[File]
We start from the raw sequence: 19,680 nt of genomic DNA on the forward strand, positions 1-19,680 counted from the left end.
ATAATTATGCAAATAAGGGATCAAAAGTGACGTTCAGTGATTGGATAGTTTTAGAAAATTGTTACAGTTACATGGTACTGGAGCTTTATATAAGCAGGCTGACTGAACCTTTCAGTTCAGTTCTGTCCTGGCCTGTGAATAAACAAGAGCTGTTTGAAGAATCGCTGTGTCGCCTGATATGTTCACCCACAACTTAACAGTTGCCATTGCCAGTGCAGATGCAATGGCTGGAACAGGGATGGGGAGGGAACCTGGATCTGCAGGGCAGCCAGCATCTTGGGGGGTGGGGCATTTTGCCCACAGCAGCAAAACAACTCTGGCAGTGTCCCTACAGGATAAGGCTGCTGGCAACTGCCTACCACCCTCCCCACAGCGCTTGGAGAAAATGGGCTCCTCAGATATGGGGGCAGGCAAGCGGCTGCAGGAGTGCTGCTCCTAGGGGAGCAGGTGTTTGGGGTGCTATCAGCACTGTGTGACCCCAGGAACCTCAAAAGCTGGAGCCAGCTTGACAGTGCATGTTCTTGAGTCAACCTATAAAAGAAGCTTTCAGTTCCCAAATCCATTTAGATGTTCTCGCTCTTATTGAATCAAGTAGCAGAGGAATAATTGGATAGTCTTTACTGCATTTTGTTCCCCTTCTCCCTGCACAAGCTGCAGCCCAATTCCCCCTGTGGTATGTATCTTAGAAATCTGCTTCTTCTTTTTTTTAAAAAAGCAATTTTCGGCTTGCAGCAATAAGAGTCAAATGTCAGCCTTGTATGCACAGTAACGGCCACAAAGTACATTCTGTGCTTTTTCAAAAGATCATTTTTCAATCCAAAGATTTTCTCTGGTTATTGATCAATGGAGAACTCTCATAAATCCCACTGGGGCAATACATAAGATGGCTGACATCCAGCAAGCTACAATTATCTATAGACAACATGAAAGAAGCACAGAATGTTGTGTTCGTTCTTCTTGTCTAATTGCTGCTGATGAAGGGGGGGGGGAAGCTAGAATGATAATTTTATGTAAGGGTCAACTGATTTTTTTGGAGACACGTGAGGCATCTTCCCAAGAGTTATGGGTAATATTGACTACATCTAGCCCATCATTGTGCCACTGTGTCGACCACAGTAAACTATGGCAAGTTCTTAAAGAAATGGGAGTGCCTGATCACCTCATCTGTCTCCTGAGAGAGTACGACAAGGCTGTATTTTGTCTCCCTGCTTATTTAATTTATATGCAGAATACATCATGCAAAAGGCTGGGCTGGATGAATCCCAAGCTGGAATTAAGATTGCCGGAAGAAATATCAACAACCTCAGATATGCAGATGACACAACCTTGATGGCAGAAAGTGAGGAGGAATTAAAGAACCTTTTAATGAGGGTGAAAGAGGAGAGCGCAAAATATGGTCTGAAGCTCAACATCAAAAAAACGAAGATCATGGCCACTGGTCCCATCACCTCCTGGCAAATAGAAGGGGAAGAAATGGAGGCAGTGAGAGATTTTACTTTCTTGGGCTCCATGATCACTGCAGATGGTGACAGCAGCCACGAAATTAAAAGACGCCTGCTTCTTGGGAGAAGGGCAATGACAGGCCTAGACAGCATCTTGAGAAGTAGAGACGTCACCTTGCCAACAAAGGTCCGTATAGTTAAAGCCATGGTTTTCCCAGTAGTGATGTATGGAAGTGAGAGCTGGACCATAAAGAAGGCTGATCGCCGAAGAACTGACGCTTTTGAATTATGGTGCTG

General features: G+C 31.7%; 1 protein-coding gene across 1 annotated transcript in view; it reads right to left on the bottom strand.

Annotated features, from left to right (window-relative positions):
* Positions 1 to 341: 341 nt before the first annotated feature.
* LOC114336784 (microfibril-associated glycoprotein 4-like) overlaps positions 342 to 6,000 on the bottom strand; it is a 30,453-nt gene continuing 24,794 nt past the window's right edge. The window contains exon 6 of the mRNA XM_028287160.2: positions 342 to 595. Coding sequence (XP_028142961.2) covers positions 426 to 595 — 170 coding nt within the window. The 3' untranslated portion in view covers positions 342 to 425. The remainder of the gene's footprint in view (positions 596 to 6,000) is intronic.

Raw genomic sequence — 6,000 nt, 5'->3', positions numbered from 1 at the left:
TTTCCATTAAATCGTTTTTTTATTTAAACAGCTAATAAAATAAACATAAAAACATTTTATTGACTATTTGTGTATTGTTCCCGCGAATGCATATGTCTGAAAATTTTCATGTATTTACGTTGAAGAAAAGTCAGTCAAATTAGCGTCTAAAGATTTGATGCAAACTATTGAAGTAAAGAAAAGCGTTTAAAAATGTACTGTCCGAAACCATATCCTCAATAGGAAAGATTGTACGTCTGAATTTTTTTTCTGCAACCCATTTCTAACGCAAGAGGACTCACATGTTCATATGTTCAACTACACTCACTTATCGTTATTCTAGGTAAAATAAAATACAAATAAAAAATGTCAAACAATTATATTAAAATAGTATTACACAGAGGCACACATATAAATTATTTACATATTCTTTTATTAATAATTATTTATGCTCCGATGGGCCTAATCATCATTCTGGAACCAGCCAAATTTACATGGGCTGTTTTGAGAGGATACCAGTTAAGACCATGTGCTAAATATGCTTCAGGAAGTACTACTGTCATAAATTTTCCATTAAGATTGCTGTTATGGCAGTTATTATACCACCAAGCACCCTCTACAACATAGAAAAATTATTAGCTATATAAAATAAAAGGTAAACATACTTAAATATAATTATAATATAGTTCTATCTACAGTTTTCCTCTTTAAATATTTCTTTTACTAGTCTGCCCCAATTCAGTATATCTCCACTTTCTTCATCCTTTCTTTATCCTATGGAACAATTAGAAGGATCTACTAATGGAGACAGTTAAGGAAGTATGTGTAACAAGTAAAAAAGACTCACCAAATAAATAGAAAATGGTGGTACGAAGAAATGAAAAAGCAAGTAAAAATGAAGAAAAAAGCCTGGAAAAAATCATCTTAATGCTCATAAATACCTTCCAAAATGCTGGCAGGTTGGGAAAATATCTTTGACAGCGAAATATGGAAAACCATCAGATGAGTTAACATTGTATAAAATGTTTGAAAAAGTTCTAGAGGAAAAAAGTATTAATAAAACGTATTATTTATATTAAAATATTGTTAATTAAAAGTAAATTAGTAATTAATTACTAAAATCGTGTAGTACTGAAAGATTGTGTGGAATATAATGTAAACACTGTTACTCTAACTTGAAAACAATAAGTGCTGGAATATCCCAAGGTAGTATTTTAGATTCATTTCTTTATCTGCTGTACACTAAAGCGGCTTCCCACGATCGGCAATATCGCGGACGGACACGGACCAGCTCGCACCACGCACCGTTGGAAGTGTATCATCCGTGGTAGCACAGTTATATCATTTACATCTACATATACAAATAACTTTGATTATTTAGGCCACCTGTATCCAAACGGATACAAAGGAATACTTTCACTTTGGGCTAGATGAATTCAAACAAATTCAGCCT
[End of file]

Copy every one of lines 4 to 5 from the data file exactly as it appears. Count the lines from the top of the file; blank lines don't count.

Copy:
Annotated features, from left to right (window-relative positions):
* Positions 1 to 341: 341 nt before the first annotated feature.